Together, Danae and I weathered the normal turbulence of adolescence – and not-so-normal times, as when my father died suddenly when I was fourteen. Like most teenage girls, we kept nothing from each other – we shared our frustrations with parents and teachers, our crushes, our strong opinions about the issues of the day, and our dreams for the future. Hard as it is to believe, we never had a single fight during our five-plus years together.
In eleventh grade, she introduced me to her new friend Laurette, and we very quickly became a trio. Amazingly, again, we didn’t suffer from the jealousy and competition that so often plagues young girls’ threesomes. But after high school we dispersed, in keeping with contemporary American custom, to our respective higher studies and careers. Interestingly, none of us ended up living in the United States – Danae returned to Athens shortly after graduating in our school's accelerated program, I moved to Israel after law school, and Laurette settled in France, where her mother had been born and grown up, after her post-graduate studies.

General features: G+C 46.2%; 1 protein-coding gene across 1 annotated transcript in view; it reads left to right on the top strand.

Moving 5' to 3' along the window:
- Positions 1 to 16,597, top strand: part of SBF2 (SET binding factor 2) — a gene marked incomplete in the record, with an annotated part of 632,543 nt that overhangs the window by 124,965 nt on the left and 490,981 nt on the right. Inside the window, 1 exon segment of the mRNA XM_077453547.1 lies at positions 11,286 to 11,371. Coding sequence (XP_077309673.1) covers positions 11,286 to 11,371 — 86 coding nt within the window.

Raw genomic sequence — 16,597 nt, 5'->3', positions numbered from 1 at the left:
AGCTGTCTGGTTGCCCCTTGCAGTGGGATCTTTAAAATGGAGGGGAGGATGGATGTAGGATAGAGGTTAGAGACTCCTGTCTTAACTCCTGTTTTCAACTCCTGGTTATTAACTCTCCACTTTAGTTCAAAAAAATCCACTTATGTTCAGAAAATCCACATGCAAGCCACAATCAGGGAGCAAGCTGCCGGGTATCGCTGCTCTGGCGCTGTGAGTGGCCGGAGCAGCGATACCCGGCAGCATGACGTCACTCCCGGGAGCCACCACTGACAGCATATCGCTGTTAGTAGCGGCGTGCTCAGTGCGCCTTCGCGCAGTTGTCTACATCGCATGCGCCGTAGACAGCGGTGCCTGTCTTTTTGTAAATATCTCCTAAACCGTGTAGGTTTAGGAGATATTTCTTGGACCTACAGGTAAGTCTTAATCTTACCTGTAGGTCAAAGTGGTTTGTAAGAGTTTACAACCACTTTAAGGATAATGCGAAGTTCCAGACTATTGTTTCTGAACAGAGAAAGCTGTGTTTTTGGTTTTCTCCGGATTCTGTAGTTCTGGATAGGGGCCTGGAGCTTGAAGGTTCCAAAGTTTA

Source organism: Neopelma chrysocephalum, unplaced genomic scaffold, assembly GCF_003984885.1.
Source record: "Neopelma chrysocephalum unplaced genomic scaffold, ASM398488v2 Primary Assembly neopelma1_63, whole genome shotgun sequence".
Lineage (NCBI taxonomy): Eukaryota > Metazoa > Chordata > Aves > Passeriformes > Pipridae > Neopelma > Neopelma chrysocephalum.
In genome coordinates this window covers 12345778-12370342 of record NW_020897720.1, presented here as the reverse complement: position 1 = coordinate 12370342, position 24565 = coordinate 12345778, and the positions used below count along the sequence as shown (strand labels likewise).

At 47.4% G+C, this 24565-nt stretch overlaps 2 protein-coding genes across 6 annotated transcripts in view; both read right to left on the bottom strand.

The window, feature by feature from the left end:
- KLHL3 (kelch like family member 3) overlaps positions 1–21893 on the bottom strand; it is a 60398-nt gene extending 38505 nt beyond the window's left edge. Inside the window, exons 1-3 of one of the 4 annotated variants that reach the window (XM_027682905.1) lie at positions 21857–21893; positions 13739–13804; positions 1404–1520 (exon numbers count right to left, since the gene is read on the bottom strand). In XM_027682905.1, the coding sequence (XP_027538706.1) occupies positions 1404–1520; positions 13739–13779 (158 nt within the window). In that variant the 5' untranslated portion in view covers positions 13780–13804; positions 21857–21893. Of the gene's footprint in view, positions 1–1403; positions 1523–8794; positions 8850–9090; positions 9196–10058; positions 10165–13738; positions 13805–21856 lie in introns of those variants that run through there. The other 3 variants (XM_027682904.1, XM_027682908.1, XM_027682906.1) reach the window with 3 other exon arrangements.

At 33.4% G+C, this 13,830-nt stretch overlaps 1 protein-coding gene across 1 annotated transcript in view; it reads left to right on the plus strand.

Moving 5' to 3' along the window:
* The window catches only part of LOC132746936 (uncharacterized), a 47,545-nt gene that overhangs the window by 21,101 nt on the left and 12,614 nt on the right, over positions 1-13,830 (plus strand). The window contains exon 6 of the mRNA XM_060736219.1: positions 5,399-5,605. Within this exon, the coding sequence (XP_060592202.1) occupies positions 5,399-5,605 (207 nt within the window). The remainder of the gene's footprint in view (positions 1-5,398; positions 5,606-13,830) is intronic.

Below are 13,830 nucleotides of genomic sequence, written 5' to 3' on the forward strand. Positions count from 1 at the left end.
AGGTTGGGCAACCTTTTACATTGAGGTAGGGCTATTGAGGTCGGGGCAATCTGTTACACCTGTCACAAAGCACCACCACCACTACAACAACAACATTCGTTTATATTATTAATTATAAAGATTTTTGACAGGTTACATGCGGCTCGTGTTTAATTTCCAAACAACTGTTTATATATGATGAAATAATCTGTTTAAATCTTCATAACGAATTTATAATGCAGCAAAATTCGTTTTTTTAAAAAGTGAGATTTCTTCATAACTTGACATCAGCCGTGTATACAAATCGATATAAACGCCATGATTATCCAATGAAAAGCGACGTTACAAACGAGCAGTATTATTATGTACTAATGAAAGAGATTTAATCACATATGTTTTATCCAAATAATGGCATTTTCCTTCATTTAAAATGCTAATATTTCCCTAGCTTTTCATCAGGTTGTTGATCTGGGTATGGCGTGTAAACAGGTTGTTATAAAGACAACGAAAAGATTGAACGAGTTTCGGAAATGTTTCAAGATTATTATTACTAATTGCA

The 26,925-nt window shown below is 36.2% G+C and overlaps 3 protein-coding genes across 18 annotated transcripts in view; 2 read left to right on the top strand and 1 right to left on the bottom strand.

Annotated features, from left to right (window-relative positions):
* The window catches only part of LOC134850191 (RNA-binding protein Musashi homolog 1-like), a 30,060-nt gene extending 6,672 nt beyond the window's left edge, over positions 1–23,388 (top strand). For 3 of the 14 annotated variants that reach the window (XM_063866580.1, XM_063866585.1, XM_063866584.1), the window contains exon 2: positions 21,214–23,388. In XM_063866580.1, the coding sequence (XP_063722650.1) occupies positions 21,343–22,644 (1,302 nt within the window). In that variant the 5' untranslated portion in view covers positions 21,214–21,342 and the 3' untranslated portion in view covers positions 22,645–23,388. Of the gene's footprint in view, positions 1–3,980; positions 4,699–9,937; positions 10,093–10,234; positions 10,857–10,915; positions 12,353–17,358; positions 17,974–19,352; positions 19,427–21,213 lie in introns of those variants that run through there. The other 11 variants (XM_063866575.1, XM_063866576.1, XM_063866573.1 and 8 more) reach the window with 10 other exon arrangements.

Until last week, I’d seen Danae only twice since graduating high school – once in 1974, when I crossed Europe by train to visit her in Athens, and once in 1986 when she and Laurette visited me and my family in Israel. At first we were in touch only once every year or two (or three) - Danae defines herself as the "world's worst correspondent" - but with the advent of inexpensive international calling, we began to speak more often. Athens is only two hours from Israel, and I thought many times of going to visit. But the years went by and she got married, had two children, and built a whole life for herself, and the visit never happened; I never met her husband (who, sadly, died of cancer eight years ago) or her children. There was always some reason not to go, and it just didn’t seem urgent. There would always be time next year.